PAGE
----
Construction-equipment makers and other business groups are hoping that Congress will act soon to renew the U.S. Export-Import Bank’s charter, a move that would enable the bank to resume approving new loans and other aid to spark overseas sales of U.S.-made goods and services.
Congress failed to reauthorize the bank by June 30, when its authorization lapsed, which meant that it had to stop issuing new loans.
The bank didn’t shut its doors or furlough any workers, however. An Ex-Im spokesman said that the bank is funded through Sept. 30 via congressional appropriations and will continue to manage its $112-billion portfolio of outstanding loans.
The stage is set for an attempt to reauthorize Ex-Im. Nick Yaksich, Association of Equipment Manufacturers vice president for government and industry relations, says, “We’re committed to fight for Ex-Im Bank.” He adds, “It’s a tool, and we don’t think it’s time to take that tool out of the tool box yet for manufacturing."
Rep. Maxine Waters (D-Calif.), an Ex-Im backer, told reporters in a June 30 conference call that the authorization lapse put 195 loans, loan guarantees and credit insurance transactions valued at $9.1 billion on hold indefinitely.
House Minority Leader Steny Hoyer (D-Md.), another Ex-Im advocate, noted that there are similar export-assistance agencies in about 60 other countries that support their own companies’ sales abroad.
Hoyer added that not extending the bank’s authorization, “We are undermining thousands of thousands of jobs.”
Kathryn Karol, a Caterpillar Inc. vice president, said in a statement that Ex-Im reauthorization is “a top priority” for the company.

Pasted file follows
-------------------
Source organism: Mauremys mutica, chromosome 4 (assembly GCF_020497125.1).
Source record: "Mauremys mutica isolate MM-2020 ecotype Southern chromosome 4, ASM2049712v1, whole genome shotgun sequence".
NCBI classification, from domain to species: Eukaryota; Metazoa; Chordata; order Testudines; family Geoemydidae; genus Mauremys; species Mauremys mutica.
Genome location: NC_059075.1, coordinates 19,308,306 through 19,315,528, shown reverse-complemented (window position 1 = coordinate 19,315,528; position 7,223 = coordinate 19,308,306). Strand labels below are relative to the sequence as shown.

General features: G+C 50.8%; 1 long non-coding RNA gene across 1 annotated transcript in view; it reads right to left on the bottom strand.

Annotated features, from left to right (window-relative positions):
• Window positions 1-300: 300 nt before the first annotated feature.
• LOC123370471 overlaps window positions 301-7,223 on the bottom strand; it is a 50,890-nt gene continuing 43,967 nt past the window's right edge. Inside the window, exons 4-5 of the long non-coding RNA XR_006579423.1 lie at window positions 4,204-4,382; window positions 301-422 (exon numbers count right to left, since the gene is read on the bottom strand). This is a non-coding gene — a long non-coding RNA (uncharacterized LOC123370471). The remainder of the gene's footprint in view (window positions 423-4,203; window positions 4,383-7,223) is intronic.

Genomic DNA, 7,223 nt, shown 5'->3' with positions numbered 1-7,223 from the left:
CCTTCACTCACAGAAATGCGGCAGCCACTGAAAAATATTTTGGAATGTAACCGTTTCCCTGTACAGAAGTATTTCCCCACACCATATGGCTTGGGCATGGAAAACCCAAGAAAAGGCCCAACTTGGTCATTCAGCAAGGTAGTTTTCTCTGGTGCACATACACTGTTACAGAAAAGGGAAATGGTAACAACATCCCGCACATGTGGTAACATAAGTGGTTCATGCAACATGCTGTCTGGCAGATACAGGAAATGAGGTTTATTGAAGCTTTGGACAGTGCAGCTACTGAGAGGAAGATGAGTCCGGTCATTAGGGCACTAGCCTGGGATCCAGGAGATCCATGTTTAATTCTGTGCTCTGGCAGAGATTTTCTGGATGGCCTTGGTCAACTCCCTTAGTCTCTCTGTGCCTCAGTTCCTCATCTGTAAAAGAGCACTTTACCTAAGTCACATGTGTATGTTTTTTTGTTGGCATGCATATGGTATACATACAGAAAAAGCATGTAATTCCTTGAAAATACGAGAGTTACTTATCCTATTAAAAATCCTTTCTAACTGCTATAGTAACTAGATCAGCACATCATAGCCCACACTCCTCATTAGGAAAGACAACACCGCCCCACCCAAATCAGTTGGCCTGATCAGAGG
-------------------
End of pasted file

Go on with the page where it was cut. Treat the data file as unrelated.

Karol noted that Ex-Im assistance led to Caterpillar’s sale of 25 machines with a potential order of another 75—a sale that would otherwise have gone to a competitor.
Waters said she is hopeful that the authorization’s lapse “will be short-lived.” She added, “We have the votes and … will continue pressing the Republican leadership to take action.”
As lawmakers returned after their July 4 break, the legislative vehicle to extend Ex-Im’s charter, and its timing, weren't clear.
One business source says, “A lot of people have speculated a likely vehicle would be the highway bill”—an expected must-pass measure to keep highway and transit programs operating past July 31, when a current stopgap expires.
The source adds that if an Ex-Im reauthorization were attached to the highway legislation, “It offers members [of Congress] some more cover: ‘I voted for the highway bill—this was part of it.’ ”
There are staunch Ex-Im opponents in the House, including Financial Services Committee Chairman Jeb Hensarling (R-Texas), who, in a June 25 statement, referred to the bank as “corporate welfare.”
But the business source says, “The votes [for Ex-Im] are there in the House. The opposition has been strong, but it is a minority opposition.”
One construction-related Ex-Im deal that was announced shortly before the cutoff was Acrow Corp. of America’s sale of 144 modular steel bridge components to Zambia’s Road Development Agency.
Under the transaction, announced on June 23, Ex-Im is providing a $73-million loan guarantee. The bank said that its assistance prompted the Zambian agency to choose Parsippany, N.J.-based Acrow’s product over those from competitors in Europe and China.